Opinion: Political Stunts Remain as Tiresome as Ever
Earlier this week, we covered legislation introduced in Wyoming that would ban the sale of EVs in that state.
The initial reaction to the proposal, at least based on what I saw on social media, seemed to suggest that Wyoming pols were acting protective of the state's gas and oil industry. Later, as Matt Posky pointed out in his piece, we found out that the bill's sponsors were making a point -- they were arguing that it's dumb when other states attempt to ban the sale of new internal-combustion engines by a certain year.
Now, to be clear, you can make a reasonable philosophical argument that states shouldn't be banning propulsion types -- that the free market and consumer choice should win out. You can also make an argument that ICE bans are well-intended and states should be able to ban things that contribute to harming their citizens -- in this case, via pollution -- but the logistics of these particular bans aren't realistic. EVs/EV infrastructure won't be ready in time, how does the state handle it when people buy ICE vehicles in states where there is no ban and then move in, and so on and so forth.
So if you want to make reasonable arguments against ICE bans, go for it. It's a free country. You're allowed to make these arguments.
What gets my goat is that Wyoming politicians are essentially making a trolling argument to tweak OTHER states, thus wasting time just to make a point. Couldn't they just troll on Twitter instead of drawing up legislation?
I think this speaks to a larger trend I've seen with EVs, and to a lesser extent the proposed ICE bans, going at least as far back as the Chevrolet Volt being used as a political football more than a decade ago. Politicians on both sides of the aisle seem to care less about the environment and the safety of their constituents and free markets/consumer choice and more about getting attention and scoring political points.
That's not to say the proposed ICE bans are necessarily insincere (this particular piece of legislation does seem to be, at least by the admission of the legislators), but I've been wondering lately if they were proposed because it sounds good to say "hey we're going to ban something that pollutes and harms our citizens" without spending much time thinking about the possible difficulties of implementation.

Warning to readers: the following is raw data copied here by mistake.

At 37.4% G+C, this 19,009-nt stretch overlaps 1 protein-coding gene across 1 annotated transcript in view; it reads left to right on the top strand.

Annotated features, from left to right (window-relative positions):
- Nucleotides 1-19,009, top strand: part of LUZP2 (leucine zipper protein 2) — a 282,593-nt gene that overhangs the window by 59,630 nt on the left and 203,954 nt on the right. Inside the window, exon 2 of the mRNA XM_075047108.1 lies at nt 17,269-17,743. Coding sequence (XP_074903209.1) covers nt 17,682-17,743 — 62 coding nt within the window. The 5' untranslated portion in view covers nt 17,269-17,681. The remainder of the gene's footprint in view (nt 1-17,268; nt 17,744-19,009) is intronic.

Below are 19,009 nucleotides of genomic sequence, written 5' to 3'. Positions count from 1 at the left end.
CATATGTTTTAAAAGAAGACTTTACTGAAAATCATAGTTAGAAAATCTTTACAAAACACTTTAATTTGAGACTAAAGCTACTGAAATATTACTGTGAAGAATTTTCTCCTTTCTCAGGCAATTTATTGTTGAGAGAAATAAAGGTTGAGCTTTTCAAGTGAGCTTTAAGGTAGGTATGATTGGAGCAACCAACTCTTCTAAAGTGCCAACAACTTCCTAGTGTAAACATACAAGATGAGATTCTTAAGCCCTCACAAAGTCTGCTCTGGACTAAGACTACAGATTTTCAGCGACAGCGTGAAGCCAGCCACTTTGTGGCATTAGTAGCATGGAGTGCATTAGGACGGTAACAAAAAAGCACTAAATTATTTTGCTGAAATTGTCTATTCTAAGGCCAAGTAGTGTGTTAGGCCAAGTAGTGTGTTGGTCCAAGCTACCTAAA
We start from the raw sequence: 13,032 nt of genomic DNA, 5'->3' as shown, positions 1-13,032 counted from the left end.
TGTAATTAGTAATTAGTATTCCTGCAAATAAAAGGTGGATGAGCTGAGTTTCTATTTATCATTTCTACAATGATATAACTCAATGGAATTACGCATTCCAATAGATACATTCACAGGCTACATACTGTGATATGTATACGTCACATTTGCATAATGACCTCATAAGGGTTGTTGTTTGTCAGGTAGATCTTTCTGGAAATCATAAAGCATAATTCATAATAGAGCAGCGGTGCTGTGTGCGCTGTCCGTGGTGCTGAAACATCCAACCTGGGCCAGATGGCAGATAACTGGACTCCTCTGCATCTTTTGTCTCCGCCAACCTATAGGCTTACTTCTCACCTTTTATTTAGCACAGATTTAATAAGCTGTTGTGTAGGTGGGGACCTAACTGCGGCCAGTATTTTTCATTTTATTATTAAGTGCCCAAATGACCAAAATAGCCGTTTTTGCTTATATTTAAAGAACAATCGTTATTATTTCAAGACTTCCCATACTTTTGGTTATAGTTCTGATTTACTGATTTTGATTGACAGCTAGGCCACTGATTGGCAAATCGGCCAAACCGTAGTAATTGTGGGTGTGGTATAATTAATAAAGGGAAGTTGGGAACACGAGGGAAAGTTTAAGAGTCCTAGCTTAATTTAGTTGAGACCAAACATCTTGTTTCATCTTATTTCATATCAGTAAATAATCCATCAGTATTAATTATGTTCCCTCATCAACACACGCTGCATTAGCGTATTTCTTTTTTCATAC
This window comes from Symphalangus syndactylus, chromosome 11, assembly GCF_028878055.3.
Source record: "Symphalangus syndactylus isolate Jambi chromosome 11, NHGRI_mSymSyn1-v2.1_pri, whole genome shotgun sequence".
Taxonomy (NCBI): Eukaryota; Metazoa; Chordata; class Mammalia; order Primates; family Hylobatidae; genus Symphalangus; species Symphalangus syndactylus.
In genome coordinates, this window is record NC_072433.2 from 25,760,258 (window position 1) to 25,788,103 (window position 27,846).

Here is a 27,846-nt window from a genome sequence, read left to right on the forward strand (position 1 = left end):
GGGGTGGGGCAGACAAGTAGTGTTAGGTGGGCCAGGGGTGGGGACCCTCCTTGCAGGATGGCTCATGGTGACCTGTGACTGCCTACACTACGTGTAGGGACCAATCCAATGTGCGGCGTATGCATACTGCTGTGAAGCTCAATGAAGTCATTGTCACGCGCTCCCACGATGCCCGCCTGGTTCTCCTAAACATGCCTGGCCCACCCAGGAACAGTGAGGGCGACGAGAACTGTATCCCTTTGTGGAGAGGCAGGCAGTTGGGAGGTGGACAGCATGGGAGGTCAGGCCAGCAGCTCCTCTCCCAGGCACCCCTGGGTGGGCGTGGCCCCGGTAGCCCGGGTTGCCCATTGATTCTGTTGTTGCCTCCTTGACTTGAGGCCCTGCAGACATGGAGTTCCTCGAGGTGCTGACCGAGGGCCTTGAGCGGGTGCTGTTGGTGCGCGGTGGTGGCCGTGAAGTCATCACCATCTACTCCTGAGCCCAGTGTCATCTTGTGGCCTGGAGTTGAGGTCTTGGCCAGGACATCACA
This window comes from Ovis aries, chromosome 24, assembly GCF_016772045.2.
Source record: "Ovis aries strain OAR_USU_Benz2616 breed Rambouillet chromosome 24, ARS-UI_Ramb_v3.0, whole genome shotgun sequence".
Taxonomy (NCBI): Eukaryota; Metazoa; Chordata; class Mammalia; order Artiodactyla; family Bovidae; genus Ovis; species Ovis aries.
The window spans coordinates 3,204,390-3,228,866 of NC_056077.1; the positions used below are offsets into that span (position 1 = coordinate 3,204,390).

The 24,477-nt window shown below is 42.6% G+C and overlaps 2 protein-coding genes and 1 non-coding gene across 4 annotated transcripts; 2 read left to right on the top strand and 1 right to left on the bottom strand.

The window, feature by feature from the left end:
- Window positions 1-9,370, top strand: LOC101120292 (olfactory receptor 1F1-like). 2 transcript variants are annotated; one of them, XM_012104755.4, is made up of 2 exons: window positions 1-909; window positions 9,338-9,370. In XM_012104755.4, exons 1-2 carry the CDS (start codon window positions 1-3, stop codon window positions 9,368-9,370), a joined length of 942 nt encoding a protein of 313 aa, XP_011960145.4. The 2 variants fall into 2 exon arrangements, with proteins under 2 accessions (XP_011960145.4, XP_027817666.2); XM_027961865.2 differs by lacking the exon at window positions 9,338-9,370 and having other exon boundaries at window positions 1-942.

I don't know where I stand on the ICE bans that we've covered here -- in general, I am in favor of regulating things that harm the environment we all share, but I also sometimes find bans to be overreach (it's case by case), and I also don't know if the specifics of the most of these proposed bans are even realistic, given the state of EV technology and infrastructure.
What I do know is that I get annoyed by political stunts whether they come from the right or left or center. Maybe I sound naive, but I would rather that my politicians be sincere about the arguments they make -- even if they're bad arguments and/or I disagree.
I haven't even touched on how T he Washington Post pointed out that Wyoming is home to a lot of resources that would be used in EV production -- so an EV ban would possibly actually hurt the state.
That's because, again, this legislation isn't sincere.
And I have a sincere problem with that sort of trolling.
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Tim Healey grew up around the auto-parts business and has always had a love for cars — his parents joke his first word was “‘Vette”. Despite this, he wanted to pursue a career in sports writing but he ended up falling semi-accidentally into the automotive-journalism industry, first at Consumer Guide Automotive and later at Web2Carz.com. He also worked as an industry analyst at Mintel Group and freelanced for About.com, CarFax, Vehix.com, High Gear Media, Torque News, FutureCar.com, Cars.com, among others, and of course Vertical Scope sites such as AutoGuide.com, Off-Road.com, and HybridCars.com. He’s an urbanite and as such, doesn’t need a daily driver, but if he had one, it would be compact, sporty, and have a manual transmission.
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